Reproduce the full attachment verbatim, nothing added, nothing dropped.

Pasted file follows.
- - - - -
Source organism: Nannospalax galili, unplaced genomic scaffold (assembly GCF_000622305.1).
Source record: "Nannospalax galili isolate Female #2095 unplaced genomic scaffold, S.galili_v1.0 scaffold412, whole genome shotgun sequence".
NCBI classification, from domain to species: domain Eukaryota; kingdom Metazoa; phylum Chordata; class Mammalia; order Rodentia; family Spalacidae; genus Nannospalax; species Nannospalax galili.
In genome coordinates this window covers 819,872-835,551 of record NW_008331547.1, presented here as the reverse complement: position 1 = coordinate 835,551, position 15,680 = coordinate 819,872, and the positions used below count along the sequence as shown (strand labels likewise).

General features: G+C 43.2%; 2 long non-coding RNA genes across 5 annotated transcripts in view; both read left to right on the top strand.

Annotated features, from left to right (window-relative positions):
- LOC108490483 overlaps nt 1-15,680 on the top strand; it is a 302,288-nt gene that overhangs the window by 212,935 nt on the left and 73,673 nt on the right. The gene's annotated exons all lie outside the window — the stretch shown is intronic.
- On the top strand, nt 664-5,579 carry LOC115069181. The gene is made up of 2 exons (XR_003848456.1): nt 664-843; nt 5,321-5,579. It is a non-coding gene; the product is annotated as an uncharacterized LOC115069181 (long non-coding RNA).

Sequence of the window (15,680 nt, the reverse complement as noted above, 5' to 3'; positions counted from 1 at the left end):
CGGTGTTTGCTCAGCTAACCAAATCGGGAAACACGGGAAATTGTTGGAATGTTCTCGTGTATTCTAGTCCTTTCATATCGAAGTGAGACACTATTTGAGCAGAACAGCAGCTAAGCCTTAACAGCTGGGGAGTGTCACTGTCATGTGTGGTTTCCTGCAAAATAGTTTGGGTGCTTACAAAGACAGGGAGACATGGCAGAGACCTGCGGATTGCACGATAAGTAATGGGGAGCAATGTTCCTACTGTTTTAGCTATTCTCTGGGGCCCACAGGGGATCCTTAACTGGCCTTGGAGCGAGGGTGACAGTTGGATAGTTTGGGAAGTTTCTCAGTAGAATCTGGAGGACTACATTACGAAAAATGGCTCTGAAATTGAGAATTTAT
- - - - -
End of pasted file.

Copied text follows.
Source organism: Nannospalax galili, unplaced genomic scaffold (assembly GCF_000622305.1).
Source record: "Nannospalax galili isolate Female #2095 unplaced genomic scaffold, S.galili_v1.0 scaffold412, whole genome shotgun sequence".
NCBI classification, from domain to species: domain Eukaryota; kingdom Metazoa; phylum Chordata; class Mammalia; order Rodentia; family Spalacidae; genus Nannospalax; species Nannospalax galili.
In genome coordinates this window covers 819,872-835,551 of record NW_008331547.1, presented here as the reverse complement: position 1 = coordinate 835,551, position 15,680 = coordinate 819,872, and the positions used below count along the sequence as shown (strand labels likewise).

General features: G+C 43.2%; 2 long non-coding RNA genes across 5 annotated transcripts in view; both read left to right on the top strand.

Annotated features, from left to right (window-relative positions):
- LOC108490483 overlaps nt 1-15,680 on the top strand; it is a 302,288-nt gene that overhangs the window by 212,935 nt on the left and 73,673 nt on the right. The gene's annotated exons all lie outside the window — the stretch shown is intronic.
- On the top strand, nt 664-5,579 carry LOC115069181. The gene is made up of 2 exons (XR_003848456.1): nt 664-843; nt 5,321-5,579. It is a non-coding gene; the product is annotated as an uncharacterized LOC115069181 (long non-coding RNA).

Sequence of the window (15,680 nt, the reverse complement as noted above, 5' to 3'; positions counted from 1 at the left end):
CGGTGTTTGCTCAGCTAACCAAATCGGGAAACACGGGAAATTGTTGGAATGTTCTCGTGTATTCTAGTCCTTTCATATCGAAGTGAGACACTATTTGAGCAGAACAGCAGCTAAGCCTTAACAGCTGGGGAGTGTCACTGTCATGTGTGGTTTCCTGCAAAATAGTTTGGGTGCTTACAAAGACAGGGAGACATGGCAGAGACCTGCGGATTGCACGATAAGTAATGGGGAGCAATGTTCCTACTGTTTTAGCTATTCTCTGGGGCCCACAGGGGATCCTTAACTGGCCTTGGAGCGAGGGTGACAGTTGGATAGTTTGGGAAGTTTCTCAGTAGAATCTGGAGGACTACATTACGAAAAATGGCTCTGAAATTGAGAATTTAT